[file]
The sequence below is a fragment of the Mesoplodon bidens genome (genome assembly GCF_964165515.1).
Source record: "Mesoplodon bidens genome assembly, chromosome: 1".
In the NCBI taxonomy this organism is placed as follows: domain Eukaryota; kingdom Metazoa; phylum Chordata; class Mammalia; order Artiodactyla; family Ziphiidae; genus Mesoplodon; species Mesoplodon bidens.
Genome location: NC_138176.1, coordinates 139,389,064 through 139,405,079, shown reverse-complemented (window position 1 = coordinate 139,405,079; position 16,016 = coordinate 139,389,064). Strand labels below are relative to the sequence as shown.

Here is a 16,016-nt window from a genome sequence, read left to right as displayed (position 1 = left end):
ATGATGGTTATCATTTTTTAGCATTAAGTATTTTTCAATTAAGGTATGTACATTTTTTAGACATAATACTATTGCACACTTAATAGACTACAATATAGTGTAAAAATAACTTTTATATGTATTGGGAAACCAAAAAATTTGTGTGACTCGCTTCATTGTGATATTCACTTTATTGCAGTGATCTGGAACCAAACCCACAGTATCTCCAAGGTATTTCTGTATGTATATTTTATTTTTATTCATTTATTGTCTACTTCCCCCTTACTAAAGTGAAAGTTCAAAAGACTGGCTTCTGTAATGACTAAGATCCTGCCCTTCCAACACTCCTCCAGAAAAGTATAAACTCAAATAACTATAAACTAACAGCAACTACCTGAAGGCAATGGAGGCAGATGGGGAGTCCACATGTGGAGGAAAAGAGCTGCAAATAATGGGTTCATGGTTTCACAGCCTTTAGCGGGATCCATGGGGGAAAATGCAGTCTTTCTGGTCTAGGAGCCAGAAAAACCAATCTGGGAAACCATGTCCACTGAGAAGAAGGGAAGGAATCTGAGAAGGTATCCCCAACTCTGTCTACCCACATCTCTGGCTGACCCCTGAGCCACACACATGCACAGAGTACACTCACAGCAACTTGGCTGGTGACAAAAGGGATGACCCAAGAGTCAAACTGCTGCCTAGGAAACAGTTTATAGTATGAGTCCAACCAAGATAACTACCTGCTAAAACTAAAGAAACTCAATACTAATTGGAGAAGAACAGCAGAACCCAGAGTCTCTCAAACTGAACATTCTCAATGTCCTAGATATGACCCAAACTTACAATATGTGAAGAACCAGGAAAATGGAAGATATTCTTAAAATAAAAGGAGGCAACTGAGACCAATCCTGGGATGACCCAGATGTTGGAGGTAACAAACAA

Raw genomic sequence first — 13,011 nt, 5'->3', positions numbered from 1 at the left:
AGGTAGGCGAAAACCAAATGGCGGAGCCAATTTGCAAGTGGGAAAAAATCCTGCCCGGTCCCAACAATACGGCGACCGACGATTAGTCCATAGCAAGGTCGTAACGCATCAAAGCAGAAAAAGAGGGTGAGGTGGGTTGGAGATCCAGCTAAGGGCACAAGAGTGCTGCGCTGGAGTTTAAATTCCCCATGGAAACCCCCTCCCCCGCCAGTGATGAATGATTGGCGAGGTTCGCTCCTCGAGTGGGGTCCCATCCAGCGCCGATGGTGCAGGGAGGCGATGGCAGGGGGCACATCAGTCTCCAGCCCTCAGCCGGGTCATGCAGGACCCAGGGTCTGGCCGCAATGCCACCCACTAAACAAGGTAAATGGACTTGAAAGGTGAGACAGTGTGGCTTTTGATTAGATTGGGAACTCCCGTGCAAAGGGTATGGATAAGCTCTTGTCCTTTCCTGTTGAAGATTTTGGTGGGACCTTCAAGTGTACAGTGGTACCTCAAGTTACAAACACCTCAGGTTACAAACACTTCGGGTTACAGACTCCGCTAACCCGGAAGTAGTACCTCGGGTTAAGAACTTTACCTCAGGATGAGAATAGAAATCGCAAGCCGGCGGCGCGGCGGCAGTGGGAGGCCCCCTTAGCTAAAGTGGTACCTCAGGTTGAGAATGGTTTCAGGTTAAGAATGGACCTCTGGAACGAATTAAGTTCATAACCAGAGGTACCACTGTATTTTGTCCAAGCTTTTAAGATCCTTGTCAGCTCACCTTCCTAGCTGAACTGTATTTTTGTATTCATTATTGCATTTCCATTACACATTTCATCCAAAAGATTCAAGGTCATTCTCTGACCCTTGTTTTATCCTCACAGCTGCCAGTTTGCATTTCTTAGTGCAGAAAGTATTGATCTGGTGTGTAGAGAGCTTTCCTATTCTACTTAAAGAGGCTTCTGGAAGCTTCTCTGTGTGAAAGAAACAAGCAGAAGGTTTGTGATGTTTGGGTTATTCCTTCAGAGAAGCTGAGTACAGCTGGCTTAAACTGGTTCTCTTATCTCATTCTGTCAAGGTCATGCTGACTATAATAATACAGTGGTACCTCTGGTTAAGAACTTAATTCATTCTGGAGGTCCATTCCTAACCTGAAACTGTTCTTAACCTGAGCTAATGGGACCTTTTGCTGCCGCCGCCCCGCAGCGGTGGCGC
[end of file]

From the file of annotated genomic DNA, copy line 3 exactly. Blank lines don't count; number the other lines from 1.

In the NCBI taxonomy this organism is placed as follows: domain Eukaryota; kingdom Metazoa; phylum Chordata; class Mammalia; order Artiodactyla; family Ziphiidae; genus Mesoplodon; species Mesoplodon bidens.